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Aging and intelligence

AGING AND INTELLIGENCE

The level of intelligence of different individuals differs.Intelligence refers to the ability of a person to acquire and utilizeknowledge. There are two types of intelligence. They include fluidand crystallized intelligence. The former is a non-verbal,culture-free and independent of life experiences (Martinez, 2014). Itis the inherent ability of a person to learn, process information,and solve problems. Fluid intelligence is employed when a person isinvolved in cognitive activities that need adaptation to newsituations. It results in the acquisition of crystallizedintelligence. Crystallized intelligence is highly culture-dependent.It results from the accumulation of knowledge and skills during thelife of a person. Aging is considered to affect the two types ofintelligence (Clouston et al., 2013). This paper explains howaging influences intelligence.

Apresentation shows that fluid intelligence declines with age whilecrystallized intelligence improves as a person gets old. Variousstudies have shown that as people advance in age, they become poor inmemory, spatial relations, abstract and inductive reasoning, freerecall and mental calculations (Whitbourne et al., 2011).Children are also poor in fluid intelligence, but they improve withtime. 19-20 years of age is considered the peak of fluidintelligence. Crystallized intelligence improves with the experiencesof the application of knowledge and skills. The vocabulary, wordassociation, social judgment, the number of skills, and knowledge ofindividuals improves as their ages advance. For this reason, olderpeople are considered wise.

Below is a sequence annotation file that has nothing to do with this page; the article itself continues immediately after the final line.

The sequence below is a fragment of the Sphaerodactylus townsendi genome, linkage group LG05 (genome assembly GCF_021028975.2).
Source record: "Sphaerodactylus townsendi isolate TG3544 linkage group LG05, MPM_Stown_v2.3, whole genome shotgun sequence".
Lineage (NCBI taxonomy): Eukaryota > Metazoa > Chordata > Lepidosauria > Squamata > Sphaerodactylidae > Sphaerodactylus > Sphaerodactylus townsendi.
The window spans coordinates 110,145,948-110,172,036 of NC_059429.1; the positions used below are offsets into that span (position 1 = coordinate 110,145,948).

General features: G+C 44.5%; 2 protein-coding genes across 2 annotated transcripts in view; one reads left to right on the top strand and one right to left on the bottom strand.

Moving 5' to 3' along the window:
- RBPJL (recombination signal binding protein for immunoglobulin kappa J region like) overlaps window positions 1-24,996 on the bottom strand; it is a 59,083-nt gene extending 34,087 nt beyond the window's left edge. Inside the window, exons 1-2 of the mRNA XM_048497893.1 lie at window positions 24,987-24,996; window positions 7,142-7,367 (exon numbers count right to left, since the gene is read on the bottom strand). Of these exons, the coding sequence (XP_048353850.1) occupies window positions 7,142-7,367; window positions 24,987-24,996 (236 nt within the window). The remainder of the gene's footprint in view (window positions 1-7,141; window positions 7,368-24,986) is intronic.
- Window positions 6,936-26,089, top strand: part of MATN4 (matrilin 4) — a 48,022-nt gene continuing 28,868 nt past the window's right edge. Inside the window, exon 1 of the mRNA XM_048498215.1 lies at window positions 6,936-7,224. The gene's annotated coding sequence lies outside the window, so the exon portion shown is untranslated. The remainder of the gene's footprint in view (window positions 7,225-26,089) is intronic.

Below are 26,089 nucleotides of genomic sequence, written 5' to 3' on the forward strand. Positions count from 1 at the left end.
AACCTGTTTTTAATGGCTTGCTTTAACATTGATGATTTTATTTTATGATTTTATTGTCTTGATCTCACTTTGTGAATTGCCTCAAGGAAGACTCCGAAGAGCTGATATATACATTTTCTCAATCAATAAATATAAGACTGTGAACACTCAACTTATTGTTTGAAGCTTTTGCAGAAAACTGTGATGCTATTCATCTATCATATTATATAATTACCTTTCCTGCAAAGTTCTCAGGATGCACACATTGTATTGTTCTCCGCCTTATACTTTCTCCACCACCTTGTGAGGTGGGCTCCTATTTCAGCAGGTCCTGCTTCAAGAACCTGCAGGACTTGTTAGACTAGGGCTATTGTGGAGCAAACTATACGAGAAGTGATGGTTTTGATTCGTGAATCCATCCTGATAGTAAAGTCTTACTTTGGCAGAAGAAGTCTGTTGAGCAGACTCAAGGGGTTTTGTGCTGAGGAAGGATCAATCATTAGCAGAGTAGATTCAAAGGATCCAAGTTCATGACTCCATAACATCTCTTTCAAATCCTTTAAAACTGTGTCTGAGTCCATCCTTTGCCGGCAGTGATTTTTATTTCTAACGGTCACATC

Inconclusion, it is not appropriate to say that youths are smarter thanolder people or vice versa. Young individuals have a high level offluid intelligence but are poor in crystallized intelligence.Crystallized intelligence replaces the former which declines as aperson ages. Youths can learn and think faster while olderindividuals have improved judgment ability.

Reference

Clouston, S. A., Brewster, P., Kuh, D., Richards, M., Cooper, R.,Hardy, R. &amp Hofer, S. M. (2013). The dynamic relationship betweenphysical function and cognition in longitudinal agingcohorts.&nbspEpidemiologic reviews,&nbsp35(1), 33-50.

Lecture 9: Aging and Intelligence, Retrieved fromhttps://www.google.com/url?sa=t&amprct=j&ampq=&ampesrc=s&ampsource=web&ampcd=1&ampcad=rja&ampuact=8&ampved=0ahUKEwj0-IXr47DQAhVBu48KHTTODJYQFgghMAA&ampurl=https%3A%2F%2Flegacy.wlu.ca%2Fdocuments%2F40053%2FPS277-Lecture-9-Aging_and_Intelligence.ppt&ampusg=AFQjCNG2MGtgtRbveZZFwOfnJsjiCZ39oQ&ampsig2=h07esOjmjdOCwW_6iLaahg Accessed 18 November 2016

Martinez M. E. (2014), Education As the Cultivation ofIntelligence, Routledge

Whitbourne, S. K., Whitbourne, S. B., &amp Whitbourne, S. K.(2011).&nbspAdult development and aging: Biopsychosocialperspectives. Hoboken, NJ: Wiley.